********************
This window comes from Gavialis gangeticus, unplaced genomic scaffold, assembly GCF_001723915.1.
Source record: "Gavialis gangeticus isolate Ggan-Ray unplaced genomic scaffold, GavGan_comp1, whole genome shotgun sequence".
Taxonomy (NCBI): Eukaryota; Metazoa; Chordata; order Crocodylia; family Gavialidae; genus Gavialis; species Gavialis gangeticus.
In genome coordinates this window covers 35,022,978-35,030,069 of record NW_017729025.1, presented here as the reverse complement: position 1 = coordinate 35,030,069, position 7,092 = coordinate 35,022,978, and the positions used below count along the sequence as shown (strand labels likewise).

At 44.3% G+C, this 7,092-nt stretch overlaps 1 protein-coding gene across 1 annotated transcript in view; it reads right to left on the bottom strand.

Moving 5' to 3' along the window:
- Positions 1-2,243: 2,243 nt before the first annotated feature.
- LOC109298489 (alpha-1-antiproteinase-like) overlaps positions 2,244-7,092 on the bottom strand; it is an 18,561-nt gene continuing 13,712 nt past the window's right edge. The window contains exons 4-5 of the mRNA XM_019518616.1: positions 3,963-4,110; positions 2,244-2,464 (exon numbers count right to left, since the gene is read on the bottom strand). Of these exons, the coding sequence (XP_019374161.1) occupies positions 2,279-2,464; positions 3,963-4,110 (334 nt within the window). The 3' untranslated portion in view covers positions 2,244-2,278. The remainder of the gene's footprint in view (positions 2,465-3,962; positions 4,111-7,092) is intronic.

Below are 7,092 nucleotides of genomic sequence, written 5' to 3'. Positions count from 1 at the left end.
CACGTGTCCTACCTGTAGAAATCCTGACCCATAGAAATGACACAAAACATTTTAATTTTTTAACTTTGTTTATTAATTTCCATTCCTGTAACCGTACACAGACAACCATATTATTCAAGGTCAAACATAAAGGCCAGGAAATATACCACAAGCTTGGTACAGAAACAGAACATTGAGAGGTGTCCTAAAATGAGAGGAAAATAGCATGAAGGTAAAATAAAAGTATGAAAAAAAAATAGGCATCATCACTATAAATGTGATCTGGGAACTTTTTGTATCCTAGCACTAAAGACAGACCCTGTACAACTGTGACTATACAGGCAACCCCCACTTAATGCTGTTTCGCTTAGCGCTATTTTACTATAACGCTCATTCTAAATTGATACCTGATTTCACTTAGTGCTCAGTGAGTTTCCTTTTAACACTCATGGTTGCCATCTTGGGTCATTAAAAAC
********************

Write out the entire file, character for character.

This window comes from Gavialis gangeticus, unplaced genomic scaffold, assembly GCF_001723915.1.
Source record: "Gavialis gangeticus isolate Ggan-Ray unplaced genomic scaffold, GavGan_comp1, whole genome shotgun sequence".
Taxonomy (NCBI): Eukaryota; Metazoa; Chordata; order Crocodylia; family Gavialidae; genus Gavialis; species Gavialis gangeticus.
In genome coordinates this window covers 35,022,978-35,030,069 of record NW_017729025.1, presented here as the reverse complement: position 1 = coordinate 35,030,069, position 7,092 = coordinate 35,022,978, and the positions used below count along the sequence as shown (strand labels likewise).

At 44.3% G+C, this 7,092-nt stretch overlaps 1 protein-coding gene across 1 annotated transcript in view; it reads right to left on the bottom strand.

Moving 5' to 3' along the window:
- Positions 1-2,243: 2,243 nt before the first annotated feature.
- LOC109298489 (alpha-1-antiproteinase-like) overlaps positions 2,244-7,092 on the bottom strand; it is an 18,561-nt gene continuing 13,712 nt past the window's right edge. The window contains exons 4-5 of the mRNA XM_019518616.1: positions 3,963-4,110; positions 2,244-2,464 (exon numbers count right to left, since the gene is read on the bottom strand). Of these exons, the coding sequence (XP_019374161.1) occupies positions 2,279-2,464; positions 3,963-4,110 (334 nt within the window). The 3' untranslated portion in view covers positions 2,244-2,278. The remainder of the gene's footprint in view (positions 2,465-3,962; positions 4,111-7,092) is intronic.

Below are 7,092 nucleotides of genomic sequence, written 5' to 3'. Positions count from 1 at the left end.
CACGTGTCCTACCTGTAGAAATCCTGACCCATAGAAATGACACAAAACATTTTAATTTTTTAACTTTGTTTATTAATTTCCATTCCTGTAACCGTACACAGACAACCATATTATTCAAGGTCAAACATAAAGGCCAGGAAATATACCACAAGCTTGGTACAGAAACAGAACATTGAGAGGTGTCCTAAAATGAGAGGAAAATAGCATGAAGGTAAAATAAAAGTATGAAAAAAAAATAGGCATCATCACTATAAATGTGATCTGGGAACTTTTTGTATCCTAGCACTAAAGACAGACCCTGTACAACTGTGACTATACAGGCAACCCCCACTTAATGCTGTTTCGCTTAGCGCTATTTTACTATAACGCTCATTCTAAATTGATACCTGATTTCACTTAGTGCTCAGTGAGTTTCCTTTTAACACTCATGGTTGCCATCTTGGGTCATTAAAAAC